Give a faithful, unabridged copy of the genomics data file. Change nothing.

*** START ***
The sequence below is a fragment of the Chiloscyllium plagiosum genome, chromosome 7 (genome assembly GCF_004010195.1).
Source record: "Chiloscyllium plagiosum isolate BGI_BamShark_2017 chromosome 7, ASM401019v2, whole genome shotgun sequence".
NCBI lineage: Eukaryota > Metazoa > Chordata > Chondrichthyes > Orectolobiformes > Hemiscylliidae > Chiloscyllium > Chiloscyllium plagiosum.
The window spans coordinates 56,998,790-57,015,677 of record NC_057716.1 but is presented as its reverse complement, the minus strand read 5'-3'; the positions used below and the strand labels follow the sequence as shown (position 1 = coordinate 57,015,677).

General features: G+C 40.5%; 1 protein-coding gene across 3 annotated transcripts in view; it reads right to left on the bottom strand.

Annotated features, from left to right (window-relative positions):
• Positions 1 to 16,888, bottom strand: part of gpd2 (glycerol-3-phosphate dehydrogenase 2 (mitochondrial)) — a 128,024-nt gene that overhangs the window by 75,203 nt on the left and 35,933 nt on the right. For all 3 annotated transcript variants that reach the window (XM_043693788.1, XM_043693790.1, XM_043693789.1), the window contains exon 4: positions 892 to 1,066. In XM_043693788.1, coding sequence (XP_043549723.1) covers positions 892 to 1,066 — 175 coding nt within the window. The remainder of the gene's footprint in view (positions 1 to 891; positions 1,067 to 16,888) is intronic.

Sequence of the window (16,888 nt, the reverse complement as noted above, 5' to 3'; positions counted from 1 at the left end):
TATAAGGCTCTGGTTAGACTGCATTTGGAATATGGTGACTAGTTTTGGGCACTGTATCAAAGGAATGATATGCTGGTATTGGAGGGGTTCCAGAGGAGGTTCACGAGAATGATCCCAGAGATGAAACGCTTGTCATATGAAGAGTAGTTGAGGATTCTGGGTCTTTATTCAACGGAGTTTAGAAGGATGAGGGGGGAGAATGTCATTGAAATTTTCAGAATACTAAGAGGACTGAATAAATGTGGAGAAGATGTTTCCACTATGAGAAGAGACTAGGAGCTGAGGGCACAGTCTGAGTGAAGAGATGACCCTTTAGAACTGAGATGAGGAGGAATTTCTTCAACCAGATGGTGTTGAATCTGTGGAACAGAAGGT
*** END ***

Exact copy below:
The sequence below is a fragment of the Chiloscyllium plagiosum genome, chromosome 7 (genome assembly GCF_004010195.1).
Source record: "Chiloscyllium plagiosum isolate BGI_BamShark_2017 chromosome 7, ASM401019v2, whole genome shotgun sequence".
NCBI lineage: Eukaryota > Metazoa > Chordata > Chondrichthyes > Orectolobiformes > Hemiscylliidae > Chiloscyllium > Chiloscyllium plagiosum.
The window spans coordinates 56,998,790-57,015,677 of record NC_057716.1 but is presented as its reverse complement, the minus strand read 5'-3'; the positions used below and the strand labels follow the sequence as shown (position 1 = coordinate 57,015,677).

General features: G+C 40.5%; 1 protein-coding gene across 3 annotated transcripts in view; it reads right to left on the bottom strand.

Annotated features, from left to right (window-relative positions):
• Positions 1 to 16,888, bottom strand: part of gpd2 (glycerol-3-phosphate dehydrogenase 2 (mitochondrial)) — a 128,024-nt gene that overhangs the window by 75,203 nt on the left and 35,933 nt on the right. For all 3 annotated transcript variants that reach the window (XM_043693788.1, XM_043693790.1, XM_043693789.1), the window contains exon 4: positions 892 to 1,066. In XM_043693788.1, coding sequence (XP_043549723.1) covers positions 892 to 1,066 — 175 coding nt within the window. The remainder of the gene's footprint in view (positions 1 to 891; positions 1,067 to 16,888) is intronic.

Sequence of the window (16,888 nt, the reverse complement as noted above, 5' to 3'; positions counted from 1 at the left end):
TATAAGGCTCTGGTTAGACTGCATTTGGAATATGGTGACTAGTTTTGGGCACTGTATCAAAGGAATGATATGCTGGTATTGGAGGGGTTCCAGAGGAGGTTCACGAGAATGATCCCAGAGATGAAACGCTTGTCATATGAAGAGTAGTTGAGGATTCTGGGTCTTTATTCAACGGAGTTTAGAAGGATGAGGGGGGAGAATGTCATTGAAATTTTCAGAATACTAAGAGGACTGAATAAATGTGGAGAAGATGTTTCCACTATGAGAAGAGACTAGGAGCTGAGGGCACAGTCTGAGTGAAGAGATGACCCTTTAGAACTGAGATGAGGAGGAATTTCTTCAACCAGATGGTGTTGAATCTGTGGAACAGAAGGT